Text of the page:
The 450,000 square-foot plant will streamline production using data, analytics and software.
August 30, 2016
by PLANT STAFF
WELLAND, Ont. — GE’s Distributed Power business broke ground for its first “brilliant” factory in Canada Aug. 26, a multi-modal plant in Welland, Ont. that will combine digital technology and lean manufacturing to produce power generation machinery for global markets.
The global industrial company founded by Thomas Edison is spending US$165 million on the first phase of the project. The state-of-the-art “Brilliant Factory” will optimize efficiency and streamline production using data, analytics and software. The full investment is estimated to be about $240 million.
The project is to create 220 jobs when the 450,000 square-foot plant is fully operational in 2018, said Scott Parent, senior general manager technology and operations for GE’s Distributed Power business. “[The plant] should be producing by early 2018 and at full load by the end of 2018.”
The plant, on a property that runs one kilometre in length, will manufacture GE Power’s reciprocating gas engines; components for compression, mechanical drive, and power generation; and components for GE transportation diesel engines, but the multi-modal design will also accommodate future production expansion for other GE global businesses including power, oil and gas and transportation.
Parent said production capacity would be about 500 engines a year.
GE is moving the work out of its Waukesha, Wisc. plant, which currently employs 350 people. Heiner Markhoff, president and CEO GE Water and Distributed Power Business, said during a roundtable at the Welland site the company would maintain R&D and engineering in Waukesha.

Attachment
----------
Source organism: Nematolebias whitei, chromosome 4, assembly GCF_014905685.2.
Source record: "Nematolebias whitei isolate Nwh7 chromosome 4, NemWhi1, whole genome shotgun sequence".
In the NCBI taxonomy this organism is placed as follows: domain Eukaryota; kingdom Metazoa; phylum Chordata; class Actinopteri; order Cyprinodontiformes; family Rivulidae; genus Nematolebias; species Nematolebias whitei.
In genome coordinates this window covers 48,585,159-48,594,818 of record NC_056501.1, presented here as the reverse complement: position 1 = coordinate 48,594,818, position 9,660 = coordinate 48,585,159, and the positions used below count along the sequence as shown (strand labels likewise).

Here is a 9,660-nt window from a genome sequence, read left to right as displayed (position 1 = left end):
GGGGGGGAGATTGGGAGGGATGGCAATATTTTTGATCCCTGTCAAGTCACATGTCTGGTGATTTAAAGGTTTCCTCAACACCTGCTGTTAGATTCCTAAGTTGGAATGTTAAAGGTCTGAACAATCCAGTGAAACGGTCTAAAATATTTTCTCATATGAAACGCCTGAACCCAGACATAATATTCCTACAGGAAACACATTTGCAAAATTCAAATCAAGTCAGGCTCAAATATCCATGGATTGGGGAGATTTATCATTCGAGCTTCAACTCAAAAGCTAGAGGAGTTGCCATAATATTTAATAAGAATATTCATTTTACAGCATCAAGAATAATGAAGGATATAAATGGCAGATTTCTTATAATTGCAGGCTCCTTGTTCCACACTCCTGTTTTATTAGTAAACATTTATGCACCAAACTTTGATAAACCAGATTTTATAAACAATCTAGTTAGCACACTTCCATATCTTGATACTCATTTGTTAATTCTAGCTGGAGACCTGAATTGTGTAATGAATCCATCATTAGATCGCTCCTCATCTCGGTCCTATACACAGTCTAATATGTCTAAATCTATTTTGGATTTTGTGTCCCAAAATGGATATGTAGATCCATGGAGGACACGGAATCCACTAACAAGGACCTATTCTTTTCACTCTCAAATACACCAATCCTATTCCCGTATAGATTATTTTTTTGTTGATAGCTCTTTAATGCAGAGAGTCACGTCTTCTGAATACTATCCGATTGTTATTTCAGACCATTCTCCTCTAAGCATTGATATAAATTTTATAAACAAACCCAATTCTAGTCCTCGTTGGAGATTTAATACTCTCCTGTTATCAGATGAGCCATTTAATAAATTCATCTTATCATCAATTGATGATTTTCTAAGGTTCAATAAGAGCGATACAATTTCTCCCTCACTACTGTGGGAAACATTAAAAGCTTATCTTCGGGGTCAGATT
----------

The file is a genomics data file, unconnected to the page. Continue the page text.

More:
“[Welland] will run three-dimensional machining simulations for CNC programs, gain real-time analytics to better understand the operating conditions of a machine or a test cell, install lights-out machining, and combine all with advanced lean manufacturing practices,” he said in a release.
The move to Canada was in part because of the help provided by Export Development Canada (EDC), Canada’s export credit agency, and the absence of an export credit agency in the US.
Welland’s proximity to four US border points, the Welland Canal’s access to seaports via the St. Lawrence Seaway and a local, educated workforce were also cited as points in the city’s favour.
The Ontario government provided a conditional grant of almost $26.6 million through its Jobs and Prosperity Fund.
Premier Kathleen Wynne, among a contingent of federal, provincial, regional and local politicians on hand for the event, also noted providing a single point of contact that handled matters between the company and the various levels of government was key to GE selecting Welland for the investment.
She announced the province would be launching a Strategic Investment Office in the fall that will provide the same services to companies looking to invest in the province.